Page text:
Hiring Freeze: How it Works and its Impact

What Is a Hiring Freeze?

A hiring freeze is when an employer stops hiring workers, usually temporarily, in an effort to contain costs. Such cost-cutting may be the result of financial distress, but even large, successful companies may opt to pause hiring amid an economic slowdown, recession or instances of overcapacity.

Hiring freezes may be short-term or long-term, and may help a company avoid laying off employees. Hiring freezes leave unfilled vacancies resulting from firings or natural attrition. In addition, they bar the creation of new positions.

Key Takeaways

  • A hiring freeze means a business has stopped adding employees for a period of time.
  • Hiring freezes are a cost containment tactic for companies large and small that are suffering financial stress or coping with an economic downturn.
  • Hiring freezes leave vacancies created by layoffs or voluntary departures unfilled.
  • A hiring freeze often increases workloads of employees, who must take on the job responsibilities that would otherwise have been handled by newly hired workers.
  • Some hiring freezes allow managers to assign work to freelancers or to add part-time or temporary help, while barring the hiring of permanent, full-time employees.

Understanding a Hiring Freeze

Hiring freezes can happen at struggling companies but also highly successful ones seeking to protect their profit margins. A sudden economic downturn, an industry slowdown or an acceleration in costs may lead management to conclude that a hiring freeze is the best short-term solution.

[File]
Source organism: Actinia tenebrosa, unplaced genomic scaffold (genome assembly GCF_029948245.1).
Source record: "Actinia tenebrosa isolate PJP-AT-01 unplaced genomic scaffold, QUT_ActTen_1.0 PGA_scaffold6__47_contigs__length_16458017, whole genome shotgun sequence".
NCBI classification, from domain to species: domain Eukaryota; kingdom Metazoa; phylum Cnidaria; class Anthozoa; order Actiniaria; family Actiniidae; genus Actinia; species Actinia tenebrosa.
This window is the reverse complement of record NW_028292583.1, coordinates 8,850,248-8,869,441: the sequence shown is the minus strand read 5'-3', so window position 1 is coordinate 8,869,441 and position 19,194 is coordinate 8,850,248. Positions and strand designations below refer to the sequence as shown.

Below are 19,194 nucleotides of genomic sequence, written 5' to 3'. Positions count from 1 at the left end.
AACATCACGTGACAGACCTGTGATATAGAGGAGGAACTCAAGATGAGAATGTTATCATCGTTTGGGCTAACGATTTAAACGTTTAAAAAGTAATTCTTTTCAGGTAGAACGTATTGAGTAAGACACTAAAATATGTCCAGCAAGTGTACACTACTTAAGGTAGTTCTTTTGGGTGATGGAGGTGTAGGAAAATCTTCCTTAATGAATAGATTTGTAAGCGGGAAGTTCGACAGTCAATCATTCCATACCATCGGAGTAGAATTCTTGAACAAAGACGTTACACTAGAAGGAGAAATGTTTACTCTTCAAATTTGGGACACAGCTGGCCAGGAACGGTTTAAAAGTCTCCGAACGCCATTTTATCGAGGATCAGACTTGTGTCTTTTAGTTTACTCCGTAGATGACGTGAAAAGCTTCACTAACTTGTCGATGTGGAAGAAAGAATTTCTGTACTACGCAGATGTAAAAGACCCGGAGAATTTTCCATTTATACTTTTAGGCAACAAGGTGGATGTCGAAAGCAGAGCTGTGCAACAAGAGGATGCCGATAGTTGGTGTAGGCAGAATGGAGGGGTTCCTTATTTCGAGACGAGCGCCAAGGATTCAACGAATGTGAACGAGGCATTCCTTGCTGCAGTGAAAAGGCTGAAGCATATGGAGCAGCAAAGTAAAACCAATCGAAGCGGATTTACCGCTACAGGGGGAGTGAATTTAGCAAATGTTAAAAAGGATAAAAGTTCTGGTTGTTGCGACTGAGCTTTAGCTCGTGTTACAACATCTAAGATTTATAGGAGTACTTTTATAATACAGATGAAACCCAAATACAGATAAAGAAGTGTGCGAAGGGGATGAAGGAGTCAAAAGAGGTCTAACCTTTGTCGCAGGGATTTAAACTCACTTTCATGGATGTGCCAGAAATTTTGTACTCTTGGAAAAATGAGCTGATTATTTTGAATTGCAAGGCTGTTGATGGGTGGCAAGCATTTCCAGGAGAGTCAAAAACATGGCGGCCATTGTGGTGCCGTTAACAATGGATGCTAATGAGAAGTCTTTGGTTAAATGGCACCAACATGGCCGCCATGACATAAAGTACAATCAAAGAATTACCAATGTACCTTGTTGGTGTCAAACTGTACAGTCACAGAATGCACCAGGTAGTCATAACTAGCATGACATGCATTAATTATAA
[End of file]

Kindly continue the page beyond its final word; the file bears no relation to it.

Hiring freezes allow companies to leave non-essential positions unfilled, in effect hitting a reset button on payroll expense growth. After instituting a hiring freeze management may be able to restructure work groups to improve efficiency. Companies must ensure a hiring freeze doesn't lower their revenue, since that might defeat its purpose of safeguarding earnings.

A hiring freeze may not mean that all hiring is stopped. Companies may still fill positions that are essential to meeting the demands of customers, or specialized jobs otherwise key to their operations. They may also authorize the contracting of freelancers or the hiring of part-time or contract help at a lower cost than that of a permanent full-time worker. A hiring freeze allows a company to limit costs without impairing essential functions like research and development, production, and sales.

Hiring Freeze Impact

A hiring freeze can put a strain on the remaining employees, since those who leave the company as a result of retirement, family or medical leave, or for a new job elsewhere are unlikely to be immediately replaced. This often requires workers to add the job responsibilities of departing colleagues on top of their own. As workloads grow, performance is likely to suffer alongside morale. That, in turn, can add to employee turnover, making the hiring freeze unsustainable in the longer run.

A hiring freeze may also encourage managers to ignore poor performance by subordinates instead of firing or confronting them, since those who quit or are fired may not be replaced. In addition, the hiring of temporary or freelance help is likely to reduce the cost savings from a hiring freeze while lowering long-term performance. For these reasons, a hiring freeze is most often a temporary measure intended to limit costs during a slowdown.

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